In June 2017, for the first time, wind, nuclear and solar power generated more UK power than gas and coal combined.

    Image copyright OLI SCARFF/AFP/Getty Images
    Image caption The Kellingley Colliery in Yorkshire shut down in December 2015

    There were smaller deadly smogs in 1991, 2003 and 2014, points out Gary Fuller, an academic at King’s College London.

    However, long-term exposure to everyday air pollution term has greater impact than short smogs – and the death rate for this might not be falling, says Anna Hansell, of Imperial College London.

    She says that while the overall levels of air pollutants have decreased, the pollutants are more toxic.

    8. Lung cancer

    Lung cancer deaths have fallen by more than 20% since the early 1970s, almost entirely because fewer people smoke.

    Unlike most cancers, five and 10-year survival rates for lung cancer have barely improved since the early 1970s.

    Instead, falling deaths rates are down to fewer people getting the disease in the first place.

    However, there are significant gender differences.

    Between the early 1970s and the 1980s, smoking prevalence fell among men and increased among women, and this trend is now reflected in today’s mortality rates.

    While the death rate among men has fallen by more than half since 1980, it has actually increased among women, as more in their 60s and older are dying of lung cancer.

    Recent NHS figures suggest that 80% of deaths from trachea, lung and bronchus cancer were attributed to smoking.

    And the dramatic fall in the number of smokers is chiefly because of fewer people starting in the first place, rather than existing smokers quitting.

    Smoking rates really started falling only with the deaths of those in the generation who became adults before public campaigning around the dangers of smoking gathered pace.

    You can see this reflected in deaths from lung cancer now, as rates have significantly decreased overall but have increased in the over-80s, who are more likely to have smoked.

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    What’s behind rich people pretending to be self-made?

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    ‘Frozen’ man’s brother demands truth

    Image caption Jeremy Barnard told the BBC he wanted someone held accountable following his brother’s death

    A man thought to have frozen to death hours after the authorities were alerted he was at risk should have been checked on, his brother has said.

    Tony Barnard, 57, was found dead in freezing conditions in December by neighbours outside the home in Suffolk he had been evicted from.

    He died 16 hours after concerns were first raised for his welfare.

    His brother Jeremy said an apology from the authorities involved in his final hours would not be “good enough”.

    “I am devastated he died on his own,” he said.

    “Someone should have gone round to check on him. It’s horrible.”

    Suffolk Police confirmed it had referred itself to the Independent Office for Police Conduct (IOPC) over its handling of the case.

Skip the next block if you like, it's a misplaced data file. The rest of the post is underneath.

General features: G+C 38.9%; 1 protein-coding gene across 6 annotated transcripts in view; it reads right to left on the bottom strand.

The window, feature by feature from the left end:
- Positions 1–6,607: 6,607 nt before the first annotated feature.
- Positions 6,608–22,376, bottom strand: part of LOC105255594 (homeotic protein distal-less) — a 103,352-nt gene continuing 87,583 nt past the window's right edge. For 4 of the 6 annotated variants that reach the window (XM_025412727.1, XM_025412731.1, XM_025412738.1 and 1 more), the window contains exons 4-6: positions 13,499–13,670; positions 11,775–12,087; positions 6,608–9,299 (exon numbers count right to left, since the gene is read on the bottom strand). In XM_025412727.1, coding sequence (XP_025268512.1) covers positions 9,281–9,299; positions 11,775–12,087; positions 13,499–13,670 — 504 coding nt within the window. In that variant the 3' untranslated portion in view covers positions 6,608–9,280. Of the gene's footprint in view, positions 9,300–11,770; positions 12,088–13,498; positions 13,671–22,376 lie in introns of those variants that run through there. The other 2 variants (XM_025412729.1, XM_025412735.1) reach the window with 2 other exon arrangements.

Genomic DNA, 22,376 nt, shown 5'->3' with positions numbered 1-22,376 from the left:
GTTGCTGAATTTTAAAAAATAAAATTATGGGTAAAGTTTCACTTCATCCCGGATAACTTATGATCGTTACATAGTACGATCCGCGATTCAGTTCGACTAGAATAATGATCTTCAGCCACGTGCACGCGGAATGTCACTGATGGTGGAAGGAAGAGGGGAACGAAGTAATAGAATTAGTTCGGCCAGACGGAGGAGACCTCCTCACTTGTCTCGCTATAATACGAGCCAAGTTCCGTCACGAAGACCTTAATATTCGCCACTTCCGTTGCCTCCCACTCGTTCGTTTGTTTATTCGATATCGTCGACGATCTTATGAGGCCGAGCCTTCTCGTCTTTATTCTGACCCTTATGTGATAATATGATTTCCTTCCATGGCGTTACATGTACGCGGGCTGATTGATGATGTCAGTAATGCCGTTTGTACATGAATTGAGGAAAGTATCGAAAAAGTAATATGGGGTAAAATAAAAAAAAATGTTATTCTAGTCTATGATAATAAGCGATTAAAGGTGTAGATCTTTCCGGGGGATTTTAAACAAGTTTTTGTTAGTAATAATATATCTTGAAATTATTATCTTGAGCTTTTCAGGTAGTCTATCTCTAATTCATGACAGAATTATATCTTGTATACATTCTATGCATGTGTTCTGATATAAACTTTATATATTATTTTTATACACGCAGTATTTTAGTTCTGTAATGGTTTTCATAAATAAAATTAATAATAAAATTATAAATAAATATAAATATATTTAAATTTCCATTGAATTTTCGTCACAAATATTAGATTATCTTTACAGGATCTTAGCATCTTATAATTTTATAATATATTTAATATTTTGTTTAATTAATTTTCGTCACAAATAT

The matter was also raised at Prime Minister’s Questions in the House of Commons after criticism of the response by the East of England Ambulance Service.

    The ambulance service is investigating what happened and has previously said Mr Barnard had died in the garden of the Lowestoft house during a very busy period.

    Image caption One of Anthony Barnard’s neighbours dialled 999 after seeing him in the back garden

    Jeremy Barnard told the BBC he wanted someone held accountable.

    “I don’t think sorry is good enough,” he said.

    “The police knew he had been evicted. They didn’t know if he was ill or whether he was going to cause damage.”

    However, Mr Barnard said he did not want the ambulance service or police to be “held responsible” for what happened.

    His concern he said, rested with the handling of the call.

    “The ambulance were phoned and I understand it was talked back to the police and they made the decision not to do anything,” he said.

    ‘Sitting outside’

    Concerns about Mr Barnard were first raised with social services, who referred the call to the police. Officers then contacted the ambulance service.

    It said the call, received at 15:46 GMT on 27 December, was a “report of concerns for a man who was conscious and breathing and sitting outside at an address in Lowestoft”.

    “We were informed he had no obvious injuries or medical complaint and, following triage, the call was categorised as a non-emergency call not requiring a response,” an ambulance service spokesman said.

    The father-of-two was found outside in temperatures as low as minus three on 28 December after a second 999 call by neighbours. Mr Barnard was not breathing.

    The paramedic rapid response “attended in eight minutes”.

    Donated bone marrow

    The BBC has obtained a copy of the 57-year-old’s death certificate, which showed the cause of death was a heart attack, heart disease and colon cancer.

    Suffolk Coroner’s Office confirmed there would be no inquest.

    The Independent Office for Police Conduct said: “Our investigation will examine the call-handling and police response to these calls.”

    Tony Barnard was divorced and turned to drink after set-backs in his life, according to his brother.

    More than 30 years ago he donated bone marrow to another brother who was suffering from leukaemia, but it failed to save him.

    Three months before he was found dead, Mr Barnard had been evicted from his home after being made bankrupt.